View from The Front Porch by Pam Anderson Gard, February 2001 PDF  | Print |

Hyde Park was the happening place in October of 1978 when Jeff and I bought our first house at 3643 Campbell. The couple before had done a partial restoration, it was clean and . . . oh the woodwork? We purchased if for 4500.00 over the list price of $37,000. The market was changing rapidly and we decided to look for a bigger house that needed more rehab. (We needed that like a hole in the head.) We listed the house and our good neighbor Bob Cody bought it. I remember thinking that the value would not increase much. But it has! With the improvements Bob has made it should be on the homes tour, hint hint.

In 1980, we purchased our current home at 3608 Campbell for $44,000. Eighteen months before it had sold for $12,000. We paid at least 25% more than the old girl was worth but fortunately the neighborhood values have continued to support our new furnaces, roofs, kitchens and on, and on. We soon discovered that, like us, many of our neighbors were eating plaster dust and washing their dishes wherever they could find running hot water. Front porch sitting was the way to obtain free group therapy and the names of plumbers, electricians and other contractors.

On January 4, 1981, I began my career in Real Estate as an agent for KCOne. Two weeks later I sold my first house . . . 3115 Charlotte for a total of $19,000. Paul and Julie Rieck were my patient buyers. I was involved in twenty-one transactions that year and my total volume was barely over $1,000,000. That is an average of $47,600 per home. Hyde park has sure come a long way since then.

North Hyde Park had not yet seen very much activity, but Jim and Lisa Merrill changed that when they bought 3328 Harrison. They were instrumental in north Hyde Park&resquo;s resurgence especially when they began restoring houses as a business. The exorbitant interest rates of 1983 put an end to that. Fro example, a $55,000 mortgage at 17% interest affords a payment of 4822.00 (PITI). That same loan today would have a monthly payment of $465 (PITI). Agents rapidly learned how to do all kinds of fancy financing during those years. Owner finance, Wrap-arounds, Contract for Deed—I shudder to think of it.

When I met my good friends don and Mary Lou Wilkins in 1983 it was to show them 716 Gleed Terrace. I needed gas in my car so we stopped at a gas station in the neighborhood where Don was propositioned and invited to a “party”, and solicited to buy watches out of a gentleman’s jacket. Thank goodness the Wilkins were intrigued by this marketing method and ended up being terrific neighbors. Through the efforts of many the neighborhood is no longer wild and crazy.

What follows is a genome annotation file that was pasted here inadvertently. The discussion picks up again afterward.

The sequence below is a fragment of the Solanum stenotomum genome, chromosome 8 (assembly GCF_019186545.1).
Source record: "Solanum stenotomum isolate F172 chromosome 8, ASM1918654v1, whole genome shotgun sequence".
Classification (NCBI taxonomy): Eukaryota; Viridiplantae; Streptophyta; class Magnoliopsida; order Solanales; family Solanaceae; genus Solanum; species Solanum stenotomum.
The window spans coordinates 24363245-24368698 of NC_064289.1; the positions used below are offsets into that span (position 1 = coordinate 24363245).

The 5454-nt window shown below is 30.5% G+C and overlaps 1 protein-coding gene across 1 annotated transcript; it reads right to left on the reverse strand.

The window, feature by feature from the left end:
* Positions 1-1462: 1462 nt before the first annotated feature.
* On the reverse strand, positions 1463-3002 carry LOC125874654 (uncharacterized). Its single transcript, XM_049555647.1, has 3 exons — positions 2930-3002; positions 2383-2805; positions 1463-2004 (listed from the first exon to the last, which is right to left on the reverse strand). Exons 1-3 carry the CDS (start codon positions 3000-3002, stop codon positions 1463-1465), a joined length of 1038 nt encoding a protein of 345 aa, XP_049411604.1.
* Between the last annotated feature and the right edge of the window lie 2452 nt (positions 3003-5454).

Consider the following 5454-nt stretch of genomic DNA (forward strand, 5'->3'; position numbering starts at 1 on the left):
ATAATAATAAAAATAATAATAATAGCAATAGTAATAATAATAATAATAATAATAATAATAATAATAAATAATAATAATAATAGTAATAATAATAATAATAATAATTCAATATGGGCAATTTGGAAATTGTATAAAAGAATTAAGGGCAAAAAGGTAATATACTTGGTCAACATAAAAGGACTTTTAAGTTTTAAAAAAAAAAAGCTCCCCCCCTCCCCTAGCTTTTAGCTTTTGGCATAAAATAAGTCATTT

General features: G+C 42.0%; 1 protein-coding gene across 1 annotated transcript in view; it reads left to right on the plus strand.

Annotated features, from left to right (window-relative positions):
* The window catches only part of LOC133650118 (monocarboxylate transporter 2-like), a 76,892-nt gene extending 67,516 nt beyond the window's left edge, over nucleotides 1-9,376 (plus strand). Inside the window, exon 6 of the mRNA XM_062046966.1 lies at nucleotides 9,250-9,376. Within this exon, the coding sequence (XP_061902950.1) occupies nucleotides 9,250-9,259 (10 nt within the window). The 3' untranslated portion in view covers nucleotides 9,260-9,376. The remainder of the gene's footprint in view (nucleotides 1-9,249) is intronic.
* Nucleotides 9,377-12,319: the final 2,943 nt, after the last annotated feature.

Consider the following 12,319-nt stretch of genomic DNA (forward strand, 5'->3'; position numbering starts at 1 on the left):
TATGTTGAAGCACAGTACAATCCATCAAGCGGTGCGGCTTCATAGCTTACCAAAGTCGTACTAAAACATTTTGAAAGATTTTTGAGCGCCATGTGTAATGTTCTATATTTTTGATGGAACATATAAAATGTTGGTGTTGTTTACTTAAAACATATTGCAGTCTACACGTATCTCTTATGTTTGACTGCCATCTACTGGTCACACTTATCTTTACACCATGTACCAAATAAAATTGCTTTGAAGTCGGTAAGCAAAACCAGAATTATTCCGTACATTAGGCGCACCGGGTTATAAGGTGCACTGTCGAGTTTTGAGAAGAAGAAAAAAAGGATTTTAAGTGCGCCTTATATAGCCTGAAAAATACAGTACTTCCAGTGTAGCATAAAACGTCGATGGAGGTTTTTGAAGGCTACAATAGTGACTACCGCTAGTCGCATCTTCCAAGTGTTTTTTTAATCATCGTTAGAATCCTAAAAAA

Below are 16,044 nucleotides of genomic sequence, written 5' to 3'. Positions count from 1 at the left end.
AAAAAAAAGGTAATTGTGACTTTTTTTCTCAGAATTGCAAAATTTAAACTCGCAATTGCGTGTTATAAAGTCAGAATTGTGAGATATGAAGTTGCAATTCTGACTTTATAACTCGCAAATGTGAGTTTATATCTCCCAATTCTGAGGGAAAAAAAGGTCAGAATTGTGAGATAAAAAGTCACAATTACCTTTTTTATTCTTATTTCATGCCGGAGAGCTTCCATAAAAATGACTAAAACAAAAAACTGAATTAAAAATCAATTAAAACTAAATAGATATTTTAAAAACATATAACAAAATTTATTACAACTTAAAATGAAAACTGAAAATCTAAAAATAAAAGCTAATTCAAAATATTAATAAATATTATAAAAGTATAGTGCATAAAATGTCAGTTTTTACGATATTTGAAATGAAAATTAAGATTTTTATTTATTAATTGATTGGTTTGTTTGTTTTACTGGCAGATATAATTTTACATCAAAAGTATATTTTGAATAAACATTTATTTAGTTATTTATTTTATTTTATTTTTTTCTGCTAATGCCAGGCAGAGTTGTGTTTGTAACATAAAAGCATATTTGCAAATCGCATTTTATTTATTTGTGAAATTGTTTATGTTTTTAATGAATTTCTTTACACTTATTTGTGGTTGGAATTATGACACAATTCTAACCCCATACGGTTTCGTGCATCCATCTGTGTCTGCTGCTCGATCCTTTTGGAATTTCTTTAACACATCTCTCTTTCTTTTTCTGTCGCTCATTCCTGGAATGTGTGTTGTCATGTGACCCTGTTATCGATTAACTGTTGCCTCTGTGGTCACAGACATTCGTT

616 E. 36th street was offered for sale in the mid 80’s and the Kansas City Historic Foundation bought it. I remember chicken bones and fast food bags—inside and out. The basement was half dirt floor. The kitchen area was a pit and literally the house was almost ready for he wrecking ball. The neighborhood rejoiced that what was obviously a fabulous house would soon be restored. Tim and Terry Stockwell bought the house before it was completed and added many of their own finishing touches. I worried about the appraisal because the Foundation had sunk a sizable sum into the restoration. That restoration was a pivotal change in the neighborhood and had an immediate effect on the escalating values.

Armour Boulevard was in serious trouble. The Wrenmore, Senate, Armour and Empire (Ritz) apartment buildings were in horrible shape and the expense to take them down was considerable. There was another even more horrible building at the corner of Armour and Charlotte that looked like it had been through a war. They’re gone now at great expense to the city and the neighborhood values have reflected that change.

The whole neighborhood began to look better because many of the houses had new driveways and fewer occupants so the cars were not parked bumper to bumper on the streets. Residents were sprucing up the landscaping and planting new trees and flowers. Grass instead of crab grass—what a difference.

In recent years my customers have marveled at the amount of restoration most of our houses have been through. They say things like “Oh, surely this one was never in bad shape” and all I can think of is how awful it had looked with that nasty old bathroom in the dining room in 1981. Not to mention the mess the homeless person made when he took up residence because there was no lock on the back door of the then vacant house. One of my favorites was egg cartons glued to the ceiling of the dining room of 3653 Harrison. Did you know that egg cartons are great for acoustics? You learn something every day.

Of course, the most celebrated change is the opening of or Costco store. WOW! Our neighborhoods own Jim Glover is the guy who made it happen, so a band of Hyde parkers were there for the ribbon cutting ceremony with GLOVER FOR PRESIDENT signs. Thanks Jim!

This month I am celebrating twenty years in the business of selling Hyde Park homes. The neighborhood is very different than it was on January 4rh, 1981. Reflecting on the change makes me wonder what it will look like when I am 90 years old and my children take away the car keys thereby restricting my ability to sell these extraordinary houses. Time will tell.